But Periyar had insisted that a woman should always have the option to come out of an unhappy marriage. It may be noted that while saying so, he was not necessarily talking about a woman’s freedom to leave abusive marriages, which is slightly more acceptable in today’s world. Periyar’s point was that women should also be able to leave a marriage simply because she was unhappy — a nuance that comes as a surprise from a man who said this almost a century ago. “The social atrocities, which insist that a woman should live with a man, even when he doesn’t have love and compassion, really suppress true love that springs from the heart and makes it perish,” he had said.

One may wonder if, by saying so, Periyar is glorifying the idea of ‘true love’. On the contrary, in the chapter ‘Love’ (Kaadhal) in the book Why has Woman Become a Slave? (Pen Yen Adimaiyanal?), a compilation of his speeches on women’s rights, it can be seen that Periyar had a starkly progressive view on the concept of love. “The lovers’ mutual state of mind, status, outlook, mental maturity and aim may be different when they fall in love, but these may change in due course. In such situations, should they compromise and continue their love, immersing themselves in sorrow and dejection,” he had asked. It is 2022, and we still see popular culture lean towards the narrative that a man or woman should stay in a relationship regardless of how they are treated in it, because that is what ‘true love’ is — a notion that Periyar had looked down upon, even back in the 1920s.

The society is changing today, gradually as it may be, to the way Periyar had advocated. At least a small section of the population has now come to accept the ideas of divorce and remarriage. It is always easy to preach, and very difficult to practice what you preach. But Periyar was a man who walked the talk. He did so for his younger sister’s daughter, who had lost her husband at the age of 10. He fought the objections of his parents and relatives to get her remarried.

Periyar had also arrived at a conclusion as to why women are unable to come out of society’s enslavement, identifying financial independence as the key to their freedom. He said, “Of all the reasons, not having the right to property is, in my opinion, the most important reason for the enslavement of women.” He strongly believed that education is the only way to empower women. Even today, education is the sole weapon that has helped a plethora of women succeed in life, take bold decisions to stay single or marry late, leave an unhappy marriage or never have a child. At least a section of women are finally choosing their careers over marriage and children, and at least a few men are trying to understand and support them.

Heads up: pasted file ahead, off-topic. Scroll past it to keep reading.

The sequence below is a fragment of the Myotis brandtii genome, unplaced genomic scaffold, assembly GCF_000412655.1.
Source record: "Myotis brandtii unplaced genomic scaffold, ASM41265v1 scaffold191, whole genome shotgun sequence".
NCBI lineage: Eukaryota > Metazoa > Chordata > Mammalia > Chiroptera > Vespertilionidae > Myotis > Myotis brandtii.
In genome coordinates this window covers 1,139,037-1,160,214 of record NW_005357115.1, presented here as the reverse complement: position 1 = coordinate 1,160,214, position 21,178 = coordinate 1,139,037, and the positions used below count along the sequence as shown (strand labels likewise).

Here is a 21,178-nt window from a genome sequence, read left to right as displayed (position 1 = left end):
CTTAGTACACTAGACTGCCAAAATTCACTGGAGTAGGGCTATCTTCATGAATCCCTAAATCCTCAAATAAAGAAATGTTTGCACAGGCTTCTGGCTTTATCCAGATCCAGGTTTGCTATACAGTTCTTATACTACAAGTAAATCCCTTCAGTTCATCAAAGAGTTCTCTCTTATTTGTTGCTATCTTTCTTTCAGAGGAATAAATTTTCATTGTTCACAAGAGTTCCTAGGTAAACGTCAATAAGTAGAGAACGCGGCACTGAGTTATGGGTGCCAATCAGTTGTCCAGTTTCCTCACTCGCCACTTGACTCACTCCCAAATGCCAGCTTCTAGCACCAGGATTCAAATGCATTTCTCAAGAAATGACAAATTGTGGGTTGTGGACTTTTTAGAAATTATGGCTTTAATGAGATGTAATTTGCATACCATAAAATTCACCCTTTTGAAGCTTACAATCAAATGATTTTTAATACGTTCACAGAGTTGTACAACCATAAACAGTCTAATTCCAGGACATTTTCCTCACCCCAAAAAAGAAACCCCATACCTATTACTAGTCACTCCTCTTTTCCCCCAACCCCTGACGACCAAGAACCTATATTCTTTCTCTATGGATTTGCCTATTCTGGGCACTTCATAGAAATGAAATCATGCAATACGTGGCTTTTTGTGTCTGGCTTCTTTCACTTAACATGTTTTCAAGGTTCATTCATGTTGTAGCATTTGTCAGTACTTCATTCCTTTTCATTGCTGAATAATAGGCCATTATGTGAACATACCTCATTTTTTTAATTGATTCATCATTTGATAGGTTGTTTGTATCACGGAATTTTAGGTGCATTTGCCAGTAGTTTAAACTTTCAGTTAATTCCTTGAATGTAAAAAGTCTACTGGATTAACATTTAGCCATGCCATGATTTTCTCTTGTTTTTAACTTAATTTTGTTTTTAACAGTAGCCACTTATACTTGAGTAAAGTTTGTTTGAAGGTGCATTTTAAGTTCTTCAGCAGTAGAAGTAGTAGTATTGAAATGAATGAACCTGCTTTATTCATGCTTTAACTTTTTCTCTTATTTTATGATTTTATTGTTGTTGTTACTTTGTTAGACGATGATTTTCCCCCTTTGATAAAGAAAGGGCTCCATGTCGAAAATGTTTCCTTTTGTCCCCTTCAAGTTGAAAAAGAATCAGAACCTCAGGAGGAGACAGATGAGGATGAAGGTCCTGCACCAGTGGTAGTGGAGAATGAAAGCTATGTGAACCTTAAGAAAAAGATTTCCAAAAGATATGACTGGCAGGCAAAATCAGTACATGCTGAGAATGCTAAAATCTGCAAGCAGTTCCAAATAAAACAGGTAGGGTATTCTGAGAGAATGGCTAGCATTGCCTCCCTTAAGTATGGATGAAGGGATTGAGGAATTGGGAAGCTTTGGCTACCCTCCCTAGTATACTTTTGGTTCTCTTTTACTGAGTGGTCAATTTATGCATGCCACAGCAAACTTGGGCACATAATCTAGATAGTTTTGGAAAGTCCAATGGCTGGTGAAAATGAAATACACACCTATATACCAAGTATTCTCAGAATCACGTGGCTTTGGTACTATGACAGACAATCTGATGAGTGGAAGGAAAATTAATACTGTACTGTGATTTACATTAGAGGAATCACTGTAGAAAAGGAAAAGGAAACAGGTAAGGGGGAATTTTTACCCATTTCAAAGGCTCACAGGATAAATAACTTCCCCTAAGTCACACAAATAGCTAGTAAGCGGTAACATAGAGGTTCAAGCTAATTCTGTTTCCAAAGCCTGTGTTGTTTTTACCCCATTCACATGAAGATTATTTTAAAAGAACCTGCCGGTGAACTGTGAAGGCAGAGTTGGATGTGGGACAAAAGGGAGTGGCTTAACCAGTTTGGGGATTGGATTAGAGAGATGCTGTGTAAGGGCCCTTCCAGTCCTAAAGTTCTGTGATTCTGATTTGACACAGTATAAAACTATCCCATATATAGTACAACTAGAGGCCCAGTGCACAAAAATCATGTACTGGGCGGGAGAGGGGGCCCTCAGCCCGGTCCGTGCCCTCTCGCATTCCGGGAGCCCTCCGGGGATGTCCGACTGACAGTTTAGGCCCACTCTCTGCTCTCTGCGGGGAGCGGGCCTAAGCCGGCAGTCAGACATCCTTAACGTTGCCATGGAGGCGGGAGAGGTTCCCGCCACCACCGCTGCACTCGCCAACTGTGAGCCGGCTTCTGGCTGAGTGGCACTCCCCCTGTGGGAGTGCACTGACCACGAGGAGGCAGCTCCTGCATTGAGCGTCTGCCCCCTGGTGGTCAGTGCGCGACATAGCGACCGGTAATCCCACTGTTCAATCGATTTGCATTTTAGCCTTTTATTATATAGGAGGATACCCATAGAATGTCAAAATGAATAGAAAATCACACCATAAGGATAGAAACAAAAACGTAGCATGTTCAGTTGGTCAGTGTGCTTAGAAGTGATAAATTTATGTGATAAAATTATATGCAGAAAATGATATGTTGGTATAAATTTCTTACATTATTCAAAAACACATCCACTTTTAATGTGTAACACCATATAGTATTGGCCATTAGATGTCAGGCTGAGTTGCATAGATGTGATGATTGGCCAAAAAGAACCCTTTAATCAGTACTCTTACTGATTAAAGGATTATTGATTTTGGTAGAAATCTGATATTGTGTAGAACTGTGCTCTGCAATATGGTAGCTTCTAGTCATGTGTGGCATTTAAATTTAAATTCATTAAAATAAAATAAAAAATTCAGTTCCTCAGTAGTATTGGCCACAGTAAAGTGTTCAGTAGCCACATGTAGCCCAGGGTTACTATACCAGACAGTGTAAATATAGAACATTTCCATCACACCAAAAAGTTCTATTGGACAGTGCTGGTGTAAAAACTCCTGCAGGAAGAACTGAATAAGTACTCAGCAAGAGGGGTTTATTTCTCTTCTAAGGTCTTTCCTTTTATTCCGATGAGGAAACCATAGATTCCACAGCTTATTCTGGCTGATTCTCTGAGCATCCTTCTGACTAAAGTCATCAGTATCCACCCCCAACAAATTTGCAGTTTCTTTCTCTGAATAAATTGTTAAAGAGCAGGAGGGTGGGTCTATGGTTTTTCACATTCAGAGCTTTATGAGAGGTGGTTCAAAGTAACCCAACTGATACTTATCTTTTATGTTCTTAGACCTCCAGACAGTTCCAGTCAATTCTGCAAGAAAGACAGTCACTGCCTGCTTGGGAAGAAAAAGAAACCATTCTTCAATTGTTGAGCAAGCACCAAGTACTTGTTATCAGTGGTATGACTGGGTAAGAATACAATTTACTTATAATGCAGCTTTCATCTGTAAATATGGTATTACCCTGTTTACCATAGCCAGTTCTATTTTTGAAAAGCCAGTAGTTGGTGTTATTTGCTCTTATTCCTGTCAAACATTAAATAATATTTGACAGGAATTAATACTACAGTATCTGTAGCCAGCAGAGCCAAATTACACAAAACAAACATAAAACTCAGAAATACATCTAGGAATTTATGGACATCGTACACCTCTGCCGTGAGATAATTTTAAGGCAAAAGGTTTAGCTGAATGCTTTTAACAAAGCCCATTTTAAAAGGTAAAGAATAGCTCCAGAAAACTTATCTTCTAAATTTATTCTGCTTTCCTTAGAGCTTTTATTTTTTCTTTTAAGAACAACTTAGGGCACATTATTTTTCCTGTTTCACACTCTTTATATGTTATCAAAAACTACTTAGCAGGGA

In his foreword to the book Pen Yen Adimaiyanal?, he says, “I hope that this book shall be useful to the people of all religions, all countries, and all societies. Not only womenfolk, but all, including those gentlemen who are compassionate towards women and who treat women equally, should also read this book.” And that is exactly what I wish for — for people of all ages, across all societies, to read the book, and at least have a healthy conversation about it.

Periyar was a visionary, a man way ahead of his times, and the change in the scene that we witness today is a testament to that, regardless of whether they recognise his contributions or not. The journey might be slow, long and hard, but someday, women will be free from the shackles of enslavement, making his words come true.

All of Periyar E.V.R’s quotes have been taken or paraphrased from the book ‘Why has Woman Become a Slave?’, translated by Dr K M Ramathal and published by Thamizhmann Pathipagam.

A Kuyil Mozhi is a law graduate from the School of Excellence in Law at the Tamil Nadu Dr. Ambedkar Law University. Coming from a family that has been following Periyar’s principles for three generations now, she was introduced to the revolutionary social reformer and his ideologies when she was a kid, and hasn’t turned back since.